What about 3 children under the age of 6 living for 5 years in the same conditions with no attempt to change them, in a 'first world' country? Or 3 children aged between 8 and 13 in similar conditions for a year?

Goblinchild Thu 13-Aug-09 10:12:15

They are hardline crusty ecotypes and have a sort of compostable toilet system that doesn't flush.
Didn't investigate too closely.smile
They have 4 children that are poster types for the happy 'what Rat Race?' lifestyle and are all-round good people. Excellent parents too as far as I can see.
Do you think the OP will return, or is there not enough Les Dawson bosooma-hoisting for her?

beanieb Thu 13-Aug-09 10:14:51

Ok - sorry grin

Basically I am describing how I grew up.

At the age of 6 months my family moved to a emote area where we had no toilet (Just a bucket in the outside shed), no bath (just a sink in the sitting room/kitchen) etc. My mum gave birth to my brother in these conditions and had 3 kids in a 3 roomed house (not 3 bedrooms just 3 rooms) and we were there for 5 years. Later we lived in similar conditions only this time we had a comode in a shed (which we took turns emptying) and a bucket on the landing at night!

My Qualified as a Social Worker while we were living there.

I just wondered, with all the recent talk about people being more aware of neglect/abuse and being encouraged to report it, how might this have effected me as a child.

I was very happy by the way.

beanieb Thu 13-Aug-09 10:17:00

that should be remote and my mum qualified

StealthPolarBear Thu 13-Aug-09 10:17:44

I suppose it just proves you can't have a tick box when it comes to neglect.
If I heard that parents had no toilet as a matter of choice then I'd be thinking hmm I have to admit (and also probably about no hot water and no bath or shower - only need one of those!) but if the circumstances are explained then it appears it's fine.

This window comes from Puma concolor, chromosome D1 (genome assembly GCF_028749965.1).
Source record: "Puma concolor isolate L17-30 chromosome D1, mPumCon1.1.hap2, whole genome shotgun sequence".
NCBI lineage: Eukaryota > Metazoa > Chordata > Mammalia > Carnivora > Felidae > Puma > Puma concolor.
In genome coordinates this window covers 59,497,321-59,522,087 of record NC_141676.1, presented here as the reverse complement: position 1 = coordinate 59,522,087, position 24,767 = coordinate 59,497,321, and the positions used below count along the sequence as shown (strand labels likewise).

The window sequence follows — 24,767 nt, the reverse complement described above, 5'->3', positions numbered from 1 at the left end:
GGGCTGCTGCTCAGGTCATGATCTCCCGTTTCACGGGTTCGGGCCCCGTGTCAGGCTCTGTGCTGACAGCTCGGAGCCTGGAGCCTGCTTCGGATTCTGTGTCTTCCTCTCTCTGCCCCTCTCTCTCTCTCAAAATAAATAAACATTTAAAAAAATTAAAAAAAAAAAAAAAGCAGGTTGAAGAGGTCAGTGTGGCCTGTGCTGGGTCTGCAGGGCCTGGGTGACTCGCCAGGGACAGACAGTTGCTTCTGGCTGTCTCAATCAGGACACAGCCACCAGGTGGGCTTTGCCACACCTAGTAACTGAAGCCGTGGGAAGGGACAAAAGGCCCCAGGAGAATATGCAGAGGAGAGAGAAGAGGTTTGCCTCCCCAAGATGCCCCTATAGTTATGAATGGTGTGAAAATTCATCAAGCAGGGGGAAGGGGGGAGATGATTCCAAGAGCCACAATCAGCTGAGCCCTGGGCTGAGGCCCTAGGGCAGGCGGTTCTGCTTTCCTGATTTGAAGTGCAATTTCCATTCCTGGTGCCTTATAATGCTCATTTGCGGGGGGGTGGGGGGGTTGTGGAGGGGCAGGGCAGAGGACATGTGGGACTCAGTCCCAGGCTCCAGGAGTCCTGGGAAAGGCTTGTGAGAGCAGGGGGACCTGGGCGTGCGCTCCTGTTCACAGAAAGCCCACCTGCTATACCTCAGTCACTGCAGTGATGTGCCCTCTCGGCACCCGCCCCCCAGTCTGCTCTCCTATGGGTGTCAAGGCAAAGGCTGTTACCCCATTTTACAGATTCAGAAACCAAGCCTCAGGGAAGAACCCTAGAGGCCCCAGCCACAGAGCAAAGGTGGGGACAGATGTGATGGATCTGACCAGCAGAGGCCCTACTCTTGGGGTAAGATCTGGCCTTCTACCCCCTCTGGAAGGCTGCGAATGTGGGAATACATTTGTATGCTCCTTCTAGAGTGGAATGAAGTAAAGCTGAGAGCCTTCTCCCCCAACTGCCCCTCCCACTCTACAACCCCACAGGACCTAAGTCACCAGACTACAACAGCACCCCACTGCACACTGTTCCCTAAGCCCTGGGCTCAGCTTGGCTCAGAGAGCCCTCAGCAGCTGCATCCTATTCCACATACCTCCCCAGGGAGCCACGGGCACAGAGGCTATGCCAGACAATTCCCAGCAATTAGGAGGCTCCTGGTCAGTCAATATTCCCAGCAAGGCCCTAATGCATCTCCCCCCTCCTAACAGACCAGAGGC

(I assume you're not 110??)

HeadFairy Thu 13-Aug-09 10:17:48

I think that's the key difference beanie, you were happy, presumably loved, you had access to cleaning facilities and toilet facilities, albeit not as sophisticated as the average household, but sufficient. We don't all need fluffy white towels and heated floors to have a happy home life.

I think the difference is wilful neglect through lack of empathy or pure disdain and hatred (I'm thinking of the little girl in Manchester who was starved to death and Victoria Climbie who was made to sleep in a bath with the window open and no blankets of any sort)

StealthPolarBear Thu 13-Aug-09 10:18:56

would love to have had your parents gas and electricity bills (unless you're about to tell me you had a huge TV, Playstation cinema system....)?

ThingOne Thu 13-Aug-09 10:19:05

I would hate to live like that beanie but I'm sure I would have been fine as a child!

hocuspontas Thu 13-Aug-09 10:19:19

It sounds like camping. Just for longer.

Agree with others. Not grounds for neglect unless other factors involved.

PeachyLaPeche Thu 13-Aug-09 10:19:55

BeanieB I was reading about the Welsh valleys in the seventies recently and what you describe was not uncommon tbh.

As a child, we ahd no hot water except for a switchable geyser my dad would only run up on a Sunday; heating was in one room only (Mum used cooker burners to warm kitchen up), we had a bath and shower but couldnt use bath more than 1 / 7 due to water

We had a toilet mind

It wasn't negl;ect- every family on estate the same. however it did affect us; I didnt do homework on the instigation of school in wonter as there was nowhere warm to do it that wasnt filled with family members and homework grades were pulling my marks down. In cold spells we all slept in one room, and I remember thinking of defr4osting frozen solid clothes over the fire as a noem.

Wasn't abusive though, was normal.